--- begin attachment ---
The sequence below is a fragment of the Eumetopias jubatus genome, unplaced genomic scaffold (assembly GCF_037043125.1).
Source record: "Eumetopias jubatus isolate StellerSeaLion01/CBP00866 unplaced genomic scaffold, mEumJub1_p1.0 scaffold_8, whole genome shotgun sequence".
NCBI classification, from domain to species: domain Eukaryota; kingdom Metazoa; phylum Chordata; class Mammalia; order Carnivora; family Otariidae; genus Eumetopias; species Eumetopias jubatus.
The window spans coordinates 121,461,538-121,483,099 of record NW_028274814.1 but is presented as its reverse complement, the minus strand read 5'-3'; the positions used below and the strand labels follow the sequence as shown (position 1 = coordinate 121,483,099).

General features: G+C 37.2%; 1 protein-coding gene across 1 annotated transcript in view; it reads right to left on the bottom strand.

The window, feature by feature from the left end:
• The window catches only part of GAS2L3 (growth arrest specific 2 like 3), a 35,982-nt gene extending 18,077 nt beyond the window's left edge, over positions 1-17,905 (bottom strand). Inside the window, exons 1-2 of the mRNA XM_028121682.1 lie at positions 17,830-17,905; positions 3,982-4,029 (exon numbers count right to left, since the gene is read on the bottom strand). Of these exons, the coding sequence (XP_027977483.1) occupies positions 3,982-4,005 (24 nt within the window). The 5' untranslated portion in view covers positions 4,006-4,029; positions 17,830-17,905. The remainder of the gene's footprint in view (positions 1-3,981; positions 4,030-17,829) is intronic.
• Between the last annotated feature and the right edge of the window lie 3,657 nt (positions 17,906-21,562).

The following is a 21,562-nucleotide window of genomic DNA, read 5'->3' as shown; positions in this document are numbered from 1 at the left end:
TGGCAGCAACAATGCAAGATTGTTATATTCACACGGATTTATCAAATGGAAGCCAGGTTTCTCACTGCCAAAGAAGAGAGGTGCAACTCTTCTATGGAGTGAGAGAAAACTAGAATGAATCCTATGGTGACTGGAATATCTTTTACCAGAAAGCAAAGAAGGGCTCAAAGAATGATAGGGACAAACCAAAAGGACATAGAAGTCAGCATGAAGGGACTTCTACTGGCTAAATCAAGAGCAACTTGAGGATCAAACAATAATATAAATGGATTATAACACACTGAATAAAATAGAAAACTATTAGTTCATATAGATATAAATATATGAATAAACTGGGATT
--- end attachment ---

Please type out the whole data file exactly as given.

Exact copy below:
The sequence below is a fragment of the Eumetopias jubatus genome, unplaced genomic scaffold (assembly GCF_037043125.1).
Source record: "Eumetopias jubatus isolate StellerSeaLion01/CBP00866 unplaced genomic scaffold, mEumJub1_p1.0 scaffold_8, whole genome shotgun sequence".
NCBI classification, from domain to species: domain Eukaryota; kingdom Metazoa; phylum Chordata; class Mammalia; order Carnivora; family Otariidae; genus Eumetopias; species Eumetopias jubatus.
The window spans coordinates 121,461,538-121,483,099 of record NW_028274814.1 but is presented as its reverse complement, the minus strand read 5'-3'; the positions used below and the strand labels follow the sequence as shown (position 1 = coordinate 121,483,099).

General features: G+C 37.2%; 1 protein-coding gene across 1 annotated transcript in view; it reads right to left on the bottom strand.

The window, feature by feature from the left end:
• The window catches only part of GAS2L3 (growth arrest specific 2 like 3), a 35,982-nt gene extending 18,077 nt beyond the window's left edge, over positions 1-17,905 (bottom strand). Inside the window, exons 1-2 of the mRNA XM_028121682.1 lie at positions 17,830-17,905; positions 3,982-4,029 (exon numbers count right to left, since the gene is read on the bottom strand). Of these exons, the coding sequence (XP_027977483.1) occupies positions 3,982-4,005 (24 nt within the window). The 5' untranslated portion in view covers positions 4,006-4,029; positions 17,830-17,905. The remainder of the gene's footprint in view (positions 1-3,981; positions 4,030-17,829) is intronic.
• Between the last annotated feature and the right edge of the window lie 3,657 nt (positions 17,906-21,562).

The following is a 21,562-nucleotide window of genomic DNA, read 5'->3' as shown; positions in this document are numbered from 1 at the left end:
TGGCAGCAACAATGCAAGATTGTTATATTCACACGGATTTATCAAATGGAAGCCAGGTTTCTCACTGCCAAAGAAGAGAGGTGCAACTCTTCTATGGAGTGAGAGAAAACTAGAATGAATCCTATGGTGACTGGAATATCTTTTACCAGAAAGCAAAGAAGGGCTCAAAGAATGATAGGGACAAACCAAAAGGACATAGAAGTCAGCATGAAGGGACTTCTACTGGCTAAATCAAGAGCAACTTGAGGATCAAACAATAATATAAATGGATTATAACACACTGAATAAAATAGAAAACTATTAGTTCATATAGATATAAATATATGAATAAACTGGGATT